Gordon of Khartoum - Hero and Christian Martyr, 1889
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Height: 37cm (14.25in)
Signed and dated Hamo Thorneycroft 1889 on integral base. The present bronze figure of Major-General Charles George Gordon, C.B., (1833-1885) is a reduced scale model of the statue on Victoria Embankment by Sir William Hamo Thornycroft, R.A. (1850-1925). The figure depicts the Governor-General of the Sudan in pensive mood dressed in short frock coat, a pair of binoculars slung over his left shoulder, Bible in hand, and left foot raised on a broken artillery piece. His famous cane - ‘the wand of victory’ - that he carried in China in more than thirty engagements with Taiping rebels, is tucked under his left arm. The obverse of the base is inscribed ‘Charles George Gordon’ and the reverse ‘Published by Arthur Leslie Collie, 39b Old Bond St., London May 6 1889. Sir William Thornycroft’s account book for the year 1890-91 is both a testament to a success of his collaboration with the art dealer Collie, and both Gordon’s status as a national hero.
For all of Charles George Gordon’s Christian zeal he proved refreshingly pragmatic when it came to challenging the enigmatic Mahdi for the control of the Sudan in the mid 1880s. Such became evident in 1884 upon his recall by an unpopular British government looking for a cheap expedient by which to extricate itself from its extended responsibilities. Gordon proposed a deal with a former adversary - the Sudanese warlord Zubeir Pasha - knowing better than anyone that the jihad was really no more than a rebellion against Egyptian oppression and his own handiwork in destroying the Sudanese slave trade some years earlier. Not only was Zubeir a leading member of one of the most powerful slaving tribes, the Jaalin, he also had strong connections with Egypt, claiming descent from the former ruling dynasty. Gordon told the British and Egyptian authorities they could either abandon the Sudan to the theocratic Mahdi with whom it was impossible to deal, or hand it to the worldly Zubeir with whom they could. Regrettably for Gordon, his suggestion was rejected.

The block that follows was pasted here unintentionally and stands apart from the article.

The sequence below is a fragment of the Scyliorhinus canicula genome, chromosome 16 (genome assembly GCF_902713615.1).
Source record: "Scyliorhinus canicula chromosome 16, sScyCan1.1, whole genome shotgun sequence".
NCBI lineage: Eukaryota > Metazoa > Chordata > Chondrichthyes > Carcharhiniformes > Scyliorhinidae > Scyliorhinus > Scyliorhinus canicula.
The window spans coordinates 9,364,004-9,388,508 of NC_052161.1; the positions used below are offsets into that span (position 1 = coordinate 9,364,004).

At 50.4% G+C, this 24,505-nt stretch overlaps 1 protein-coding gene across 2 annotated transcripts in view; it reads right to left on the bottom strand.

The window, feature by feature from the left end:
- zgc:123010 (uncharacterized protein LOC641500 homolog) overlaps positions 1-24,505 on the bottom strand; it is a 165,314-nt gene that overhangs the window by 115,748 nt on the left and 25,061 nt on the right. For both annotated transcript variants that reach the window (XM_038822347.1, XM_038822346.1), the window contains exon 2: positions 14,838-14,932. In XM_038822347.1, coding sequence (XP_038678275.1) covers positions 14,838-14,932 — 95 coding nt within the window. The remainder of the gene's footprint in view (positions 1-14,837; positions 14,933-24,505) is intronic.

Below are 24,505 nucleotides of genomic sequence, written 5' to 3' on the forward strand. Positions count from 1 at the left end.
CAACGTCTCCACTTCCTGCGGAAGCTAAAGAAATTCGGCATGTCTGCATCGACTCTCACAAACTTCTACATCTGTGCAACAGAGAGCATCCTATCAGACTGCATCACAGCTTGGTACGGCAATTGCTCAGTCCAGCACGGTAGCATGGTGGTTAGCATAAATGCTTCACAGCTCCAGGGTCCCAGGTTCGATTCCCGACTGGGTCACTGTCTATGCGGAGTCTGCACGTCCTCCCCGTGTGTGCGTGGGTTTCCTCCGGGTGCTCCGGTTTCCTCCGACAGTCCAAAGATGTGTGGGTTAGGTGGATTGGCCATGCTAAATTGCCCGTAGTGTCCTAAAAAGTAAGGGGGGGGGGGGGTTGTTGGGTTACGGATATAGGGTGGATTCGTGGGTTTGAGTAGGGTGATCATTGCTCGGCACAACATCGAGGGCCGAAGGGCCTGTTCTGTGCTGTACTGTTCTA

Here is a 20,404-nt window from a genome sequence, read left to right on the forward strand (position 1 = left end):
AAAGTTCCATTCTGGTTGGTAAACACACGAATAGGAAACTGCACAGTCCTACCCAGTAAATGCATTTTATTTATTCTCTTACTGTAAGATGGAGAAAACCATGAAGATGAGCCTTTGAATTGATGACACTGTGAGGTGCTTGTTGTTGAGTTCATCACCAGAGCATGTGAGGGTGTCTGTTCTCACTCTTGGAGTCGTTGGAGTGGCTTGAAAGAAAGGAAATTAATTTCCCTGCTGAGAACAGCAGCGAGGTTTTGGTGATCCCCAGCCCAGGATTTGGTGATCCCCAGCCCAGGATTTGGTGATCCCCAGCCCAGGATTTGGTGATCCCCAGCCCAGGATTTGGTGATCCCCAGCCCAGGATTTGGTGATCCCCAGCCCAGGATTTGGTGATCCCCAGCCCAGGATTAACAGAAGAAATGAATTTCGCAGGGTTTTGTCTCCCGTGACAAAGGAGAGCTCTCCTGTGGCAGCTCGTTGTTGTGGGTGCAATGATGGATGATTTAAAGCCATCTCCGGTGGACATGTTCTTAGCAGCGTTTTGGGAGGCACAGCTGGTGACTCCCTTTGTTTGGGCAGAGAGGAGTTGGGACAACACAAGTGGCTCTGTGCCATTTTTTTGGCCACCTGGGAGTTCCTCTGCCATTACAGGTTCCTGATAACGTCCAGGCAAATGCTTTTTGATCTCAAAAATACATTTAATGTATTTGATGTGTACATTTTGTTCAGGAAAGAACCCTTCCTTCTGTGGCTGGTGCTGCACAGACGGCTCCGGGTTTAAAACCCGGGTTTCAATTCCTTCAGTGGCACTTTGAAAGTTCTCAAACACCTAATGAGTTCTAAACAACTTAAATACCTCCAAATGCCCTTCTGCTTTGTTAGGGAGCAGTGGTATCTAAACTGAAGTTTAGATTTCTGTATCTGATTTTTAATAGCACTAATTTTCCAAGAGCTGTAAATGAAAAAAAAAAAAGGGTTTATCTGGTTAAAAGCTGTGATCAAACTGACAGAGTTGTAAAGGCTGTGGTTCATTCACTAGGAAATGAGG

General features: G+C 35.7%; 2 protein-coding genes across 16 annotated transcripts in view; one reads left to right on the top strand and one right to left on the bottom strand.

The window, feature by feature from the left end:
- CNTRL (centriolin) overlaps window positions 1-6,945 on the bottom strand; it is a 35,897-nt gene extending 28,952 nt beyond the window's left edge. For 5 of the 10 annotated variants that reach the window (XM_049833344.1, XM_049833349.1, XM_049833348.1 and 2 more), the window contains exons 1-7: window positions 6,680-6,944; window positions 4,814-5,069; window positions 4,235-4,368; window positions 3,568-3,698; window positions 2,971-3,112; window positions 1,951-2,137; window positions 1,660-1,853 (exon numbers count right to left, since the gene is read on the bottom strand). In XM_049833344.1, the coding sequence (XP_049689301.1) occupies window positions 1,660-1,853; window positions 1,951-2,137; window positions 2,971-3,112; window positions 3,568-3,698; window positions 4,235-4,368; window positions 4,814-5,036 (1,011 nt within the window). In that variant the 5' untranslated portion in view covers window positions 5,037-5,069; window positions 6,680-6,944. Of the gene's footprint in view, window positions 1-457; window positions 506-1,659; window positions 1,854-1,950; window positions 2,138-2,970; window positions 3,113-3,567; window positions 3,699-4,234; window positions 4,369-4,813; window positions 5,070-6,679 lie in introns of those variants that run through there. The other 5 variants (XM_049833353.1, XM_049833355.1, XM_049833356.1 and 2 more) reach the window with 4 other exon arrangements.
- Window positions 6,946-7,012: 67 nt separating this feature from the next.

Gordon was every bit as odd in his beliefs as his nemesis. He was an ardent Christian cosmologist who believed, amongst other things, that the Earth was enclosed in a hollow sphere with God's throne directly above the altar of the Temple in Jerusalem, the Devil inhabiting the opposite point of the globe near Pitcairn island in the South Pacific Ocean … Nonetheless his evacuation of European nationals from Khartoum and the conduct of a defence lasting ten months and terminating in his death won him many admirers.
Sir William Hamo Thornycroft, R.A., (1850-1925) belonged to the Thornycroft family of sculptors and was brother to naval engineer John Isaac Thornycroft, their sister, Theresa, was the mother of the poet Siegfreid Sassoon. Hamo trained at the Royal Academy Schools where his primary influence was Frederic Leighton. He won the Gold Medal of the Royal Academy in 1876, with the statue Warrior Bearing a Wounded Youth. He was the leading figure in the New Sculpture movement and was one of the youngest artists to be elected to the Royal Academy. After 1884, Thornycroft's reputation was secure and he received commissions for a number of major monuments, most notably the innovative General Gordon, originally sited in Trafalgar Square but moved during the Second World War to make way for the temporary exhibit of a Lancaster bomber. In 1953 Thornycroft’s Gordon was relocated to its current position at Victoria Embankment Gardens (Whitehall Extension), London S.W.1.
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